In a surprise move the U.S. held a brief ceremony in Baghdad earlier today to mark the so-called handover of power to the new unelected government of Iraq. The handover was scheduled to take place on Wednesday June 30 but the US moved up the date with hopes that it would pre-empt further attacks by members of the Iraq resistance to coincide with the handover.
Technically the handover of power ends the 14-month occupation of Iraq, but many questions remain as to how much power the US has actually handed over. The U.S. will keep 130,000 troops on the ground. US Ambassador John Negroponte will head up the largest embassy in the world. The new government will be barred from amending the interim constitution that was drawn up by the US and the US-appointed Iraqi Governing Council. The US has put in place numerous laws to protect US forces and contractors.
We go to Baghdad to speak with correspondents Patrick Cockburn of the London Independent and Christian Parenti of The Nation, electroniciraq.net founder Ali Abunimah joins us from Jordan and independent reporter Rahul Mahajan.[includes transcript]
The ceremony was attended by a handful of Iraqi and coalition officials including the head of the Coalition Provision Authority Paul Bremer and Iyad Allawi who was selected to be Iraq’s prime minister. Allawi is a former Baathist who has ties to the CIA and Saudi intelligence. Iraq’s newly selected president Ghazi Yawer was also present.
Over the past week, scores of Iraqis have died in attacks that were apparently staged to disrupt the handover of power.
President Bush was in Turkey at the NATO summit while Bremer presided over the ceremony.
Bremer left the country on a US Air Force C-130 at about 12:30 p.m. Baghdad time shortly after the ceremony ended
On Saturday Bremer signed an edict that gave US soldiers and military contractors immunity from Iraqi laws even after the handover of power.
The Washington Post reports Bremer has also issued a series of other edicts that could affect how Iraq is governed for years. He has appointed at least two dozen Iraqis to government jobs with five-year terms including Iraq’s new national security advisor and national intelligence chief. This means the US will have high-placed allies in government regardless of who wins the upcoming Iraqi elections.
Bremer has also formed a seven-member election commission that will have the power to disqualify political parties and candidates.
Meanwhile it has been widely reported Allawi is considering imposing martial law or issuing special emergency laws.
Allawi said during the ceremony, "The security situation of our country now lies in our hands. We are going to announce the new measures today and tomorrow."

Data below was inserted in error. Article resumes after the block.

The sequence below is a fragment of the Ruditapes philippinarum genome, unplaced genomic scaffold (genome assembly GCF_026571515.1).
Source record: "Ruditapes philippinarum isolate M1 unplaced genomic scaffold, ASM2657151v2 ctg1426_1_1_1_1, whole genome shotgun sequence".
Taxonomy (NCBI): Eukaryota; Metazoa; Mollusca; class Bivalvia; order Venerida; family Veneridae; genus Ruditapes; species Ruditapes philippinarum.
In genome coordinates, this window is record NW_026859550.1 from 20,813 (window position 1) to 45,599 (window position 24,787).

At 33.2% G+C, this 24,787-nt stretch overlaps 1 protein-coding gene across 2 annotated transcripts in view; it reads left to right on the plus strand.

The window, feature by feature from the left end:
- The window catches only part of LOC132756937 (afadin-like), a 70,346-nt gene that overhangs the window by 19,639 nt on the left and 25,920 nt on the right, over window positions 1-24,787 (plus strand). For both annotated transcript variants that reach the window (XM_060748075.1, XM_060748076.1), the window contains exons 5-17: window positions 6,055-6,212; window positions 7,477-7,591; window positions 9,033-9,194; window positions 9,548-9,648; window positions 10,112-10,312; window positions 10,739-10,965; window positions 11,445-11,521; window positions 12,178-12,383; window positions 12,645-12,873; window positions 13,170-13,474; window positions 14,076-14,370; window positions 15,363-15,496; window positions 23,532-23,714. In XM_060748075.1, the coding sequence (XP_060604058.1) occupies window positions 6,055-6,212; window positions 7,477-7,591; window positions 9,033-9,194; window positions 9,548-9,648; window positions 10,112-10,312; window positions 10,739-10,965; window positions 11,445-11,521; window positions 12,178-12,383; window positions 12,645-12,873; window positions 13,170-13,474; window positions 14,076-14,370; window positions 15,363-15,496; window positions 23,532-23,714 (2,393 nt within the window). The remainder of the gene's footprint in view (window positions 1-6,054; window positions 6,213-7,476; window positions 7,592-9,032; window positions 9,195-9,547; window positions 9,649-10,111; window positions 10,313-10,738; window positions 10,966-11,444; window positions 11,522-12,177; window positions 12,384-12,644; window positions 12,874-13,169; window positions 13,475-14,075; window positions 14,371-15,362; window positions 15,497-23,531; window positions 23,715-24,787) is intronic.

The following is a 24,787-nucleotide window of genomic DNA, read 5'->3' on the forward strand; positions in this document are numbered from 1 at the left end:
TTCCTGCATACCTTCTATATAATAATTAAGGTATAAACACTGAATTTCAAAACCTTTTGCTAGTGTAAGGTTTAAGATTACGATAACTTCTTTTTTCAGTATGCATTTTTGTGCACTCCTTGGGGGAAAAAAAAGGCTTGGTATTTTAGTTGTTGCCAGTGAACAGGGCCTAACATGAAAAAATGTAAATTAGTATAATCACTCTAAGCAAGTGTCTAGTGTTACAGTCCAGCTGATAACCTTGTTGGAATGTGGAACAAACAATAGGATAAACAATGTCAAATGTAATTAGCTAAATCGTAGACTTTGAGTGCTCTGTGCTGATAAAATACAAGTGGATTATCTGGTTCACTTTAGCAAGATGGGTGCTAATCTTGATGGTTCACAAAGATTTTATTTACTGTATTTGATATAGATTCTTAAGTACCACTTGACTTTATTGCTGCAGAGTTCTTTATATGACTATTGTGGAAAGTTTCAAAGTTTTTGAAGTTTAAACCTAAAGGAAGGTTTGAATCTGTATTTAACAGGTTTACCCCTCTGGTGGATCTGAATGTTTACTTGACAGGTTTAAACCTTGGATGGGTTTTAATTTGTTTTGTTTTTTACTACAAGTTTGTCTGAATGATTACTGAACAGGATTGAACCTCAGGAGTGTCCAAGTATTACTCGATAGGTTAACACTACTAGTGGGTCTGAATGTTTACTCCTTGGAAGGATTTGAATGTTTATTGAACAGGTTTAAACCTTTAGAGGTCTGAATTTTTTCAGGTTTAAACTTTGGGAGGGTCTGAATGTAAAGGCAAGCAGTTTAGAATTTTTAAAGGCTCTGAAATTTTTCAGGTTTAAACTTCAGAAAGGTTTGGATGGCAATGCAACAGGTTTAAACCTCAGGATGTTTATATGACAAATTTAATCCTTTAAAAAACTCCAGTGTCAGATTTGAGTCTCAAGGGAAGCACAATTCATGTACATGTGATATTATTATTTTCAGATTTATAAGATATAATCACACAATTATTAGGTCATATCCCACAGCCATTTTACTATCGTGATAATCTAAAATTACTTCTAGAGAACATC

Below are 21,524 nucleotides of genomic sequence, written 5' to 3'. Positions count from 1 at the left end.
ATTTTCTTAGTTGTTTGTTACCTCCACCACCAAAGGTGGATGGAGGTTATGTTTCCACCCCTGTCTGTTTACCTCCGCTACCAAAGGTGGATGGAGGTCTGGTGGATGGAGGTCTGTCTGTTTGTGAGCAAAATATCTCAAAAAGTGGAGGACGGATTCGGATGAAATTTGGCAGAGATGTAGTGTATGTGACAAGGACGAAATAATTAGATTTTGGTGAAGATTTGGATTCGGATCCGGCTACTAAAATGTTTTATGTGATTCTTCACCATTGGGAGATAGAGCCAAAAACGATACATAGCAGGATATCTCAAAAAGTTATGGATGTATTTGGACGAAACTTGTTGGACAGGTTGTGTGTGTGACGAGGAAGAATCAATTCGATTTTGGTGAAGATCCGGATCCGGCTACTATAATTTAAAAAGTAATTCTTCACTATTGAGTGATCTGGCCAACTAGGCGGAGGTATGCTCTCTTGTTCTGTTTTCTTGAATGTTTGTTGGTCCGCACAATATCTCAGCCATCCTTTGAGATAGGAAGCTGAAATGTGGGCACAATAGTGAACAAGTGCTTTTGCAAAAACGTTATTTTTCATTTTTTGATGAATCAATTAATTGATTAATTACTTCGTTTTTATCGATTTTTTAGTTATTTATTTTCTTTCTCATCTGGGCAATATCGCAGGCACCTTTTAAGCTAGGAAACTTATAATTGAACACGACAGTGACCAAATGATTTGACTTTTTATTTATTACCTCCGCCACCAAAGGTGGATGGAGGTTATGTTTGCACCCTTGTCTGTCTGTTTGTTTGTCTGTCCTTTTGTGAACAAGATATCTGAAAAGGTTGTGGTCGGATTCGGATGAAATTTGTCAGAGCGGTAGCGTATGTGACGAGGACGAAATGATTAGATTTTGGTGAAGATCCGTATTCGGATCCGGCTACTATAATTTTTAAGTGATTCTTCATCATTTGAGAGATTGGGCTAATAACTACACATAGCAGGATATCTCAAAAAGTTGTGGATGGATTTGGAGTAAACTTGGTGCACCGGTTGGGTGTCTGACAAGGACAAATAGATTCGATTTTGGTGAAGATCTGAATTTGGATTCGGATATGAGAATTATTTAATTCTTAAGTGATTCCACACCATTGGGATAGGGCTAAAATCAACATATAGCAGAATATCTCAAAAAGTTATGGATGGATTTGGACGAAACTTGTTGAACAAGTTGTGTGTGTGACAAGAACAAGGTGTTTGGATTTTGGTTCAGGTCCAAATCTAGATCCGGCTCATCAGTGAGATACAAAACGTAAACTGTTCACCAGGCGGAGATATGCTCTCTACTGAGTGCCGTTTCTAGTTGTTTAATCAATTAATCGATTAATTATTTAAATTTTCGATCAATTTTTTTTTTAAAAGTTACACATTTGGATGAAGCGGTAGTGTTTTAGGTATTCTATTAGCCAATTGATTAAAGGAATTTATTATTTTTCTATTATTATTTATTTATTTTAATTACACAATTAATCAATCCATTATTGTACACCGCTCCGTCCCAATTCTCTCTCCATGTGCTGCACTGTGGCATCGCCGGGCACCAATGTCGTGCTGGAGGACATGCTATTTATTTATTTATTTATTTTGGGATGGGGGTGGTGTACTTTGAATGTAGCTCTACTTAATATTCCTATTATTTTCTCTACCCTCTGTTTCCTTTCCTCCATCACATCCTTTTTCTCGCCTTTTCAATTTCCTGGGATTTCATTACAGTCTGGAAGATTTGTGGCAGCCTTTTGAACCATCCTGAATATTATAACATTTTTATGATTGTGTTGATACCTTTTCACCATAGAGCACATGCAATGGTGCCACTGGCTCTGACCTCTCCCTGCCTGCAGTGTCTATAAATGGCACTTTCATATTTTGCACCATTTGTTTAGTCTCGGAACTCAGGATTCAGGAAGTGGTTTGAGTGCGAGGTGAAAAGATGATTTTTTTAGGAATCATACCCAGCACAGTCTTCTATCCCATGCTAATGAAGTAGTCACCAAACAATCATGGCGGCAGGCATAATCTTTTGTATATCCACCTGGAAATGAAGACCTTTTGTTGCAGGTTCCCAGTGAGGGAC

Over the weekend Allawi also announced the U.S. would soon handover Saddam Hussein to the new Iraqi government.
The transfer of power came after a weekend that saw dozens of Iraqis die as members of the resistance launched attacks across the country. In Hilla a double car bombing killed up to 40 people. In Baquba, gunmen attacked the offices of Prime Minister Ayad Allawi’s party, the Iraq National Accord, the offices of one of the country’s biggest Shiite parties, the Supreme Council of the Islamic Revolution in Iraq also came under attack. At a checkpoint north of Baghdad six Iraqi National Guard soldiers were killed by anti-tank rockets. Two Iraqi children died in a mortar attack near the Sheraton Hotel in Baghdad. A U.S. soldier died in Baghdad in a rocket attack on the coalition’s base. Meanwhile U.S. forces bombed Fallujah again killing up to 25 in an attempt to kill supporters of Abu Mussab al-Zarqawi.
- Patrick Cockburn, journalist with the London Independent.
- Rahul Mahajan, author of Full Spectrum Dominance: U.S. Power in Iraq and Beyond (Seven Stories). He has a Ph.D. in particle physics. He writes a blog at empirenotes.org.
- Ali Abunimah, founder of the website electroniciraq.net, as well as electronicintifada.net. He is currently in Amman, Jordan where he has been monitoring today’s developments in neighboring Iraq.
- Christian Parenti, contributing writer to the Nation Magazine and author of the forthcoming book The Freedom: Shadows and Hallucinations in Occupied Iraq.
This is a rush transcript. Copy may not be in its final form.
AMY GOODMAN: We are broadcasting live from Kansas City, and we are going to Iraq as well as to Jordan, on the latest in the surprise move of the U.S. holding a secret ceremony in Baghdad early this morning to mark the so-called handover of power to the new unelected government of Iraq. The handover was scheduled to take place Wednesday, June 30, but the U.S. is moving up the date. Here is what the Prime Minister Iyad Allawi, the unelected Prime Minister of Iraq, had to say in Baghdad earlier today.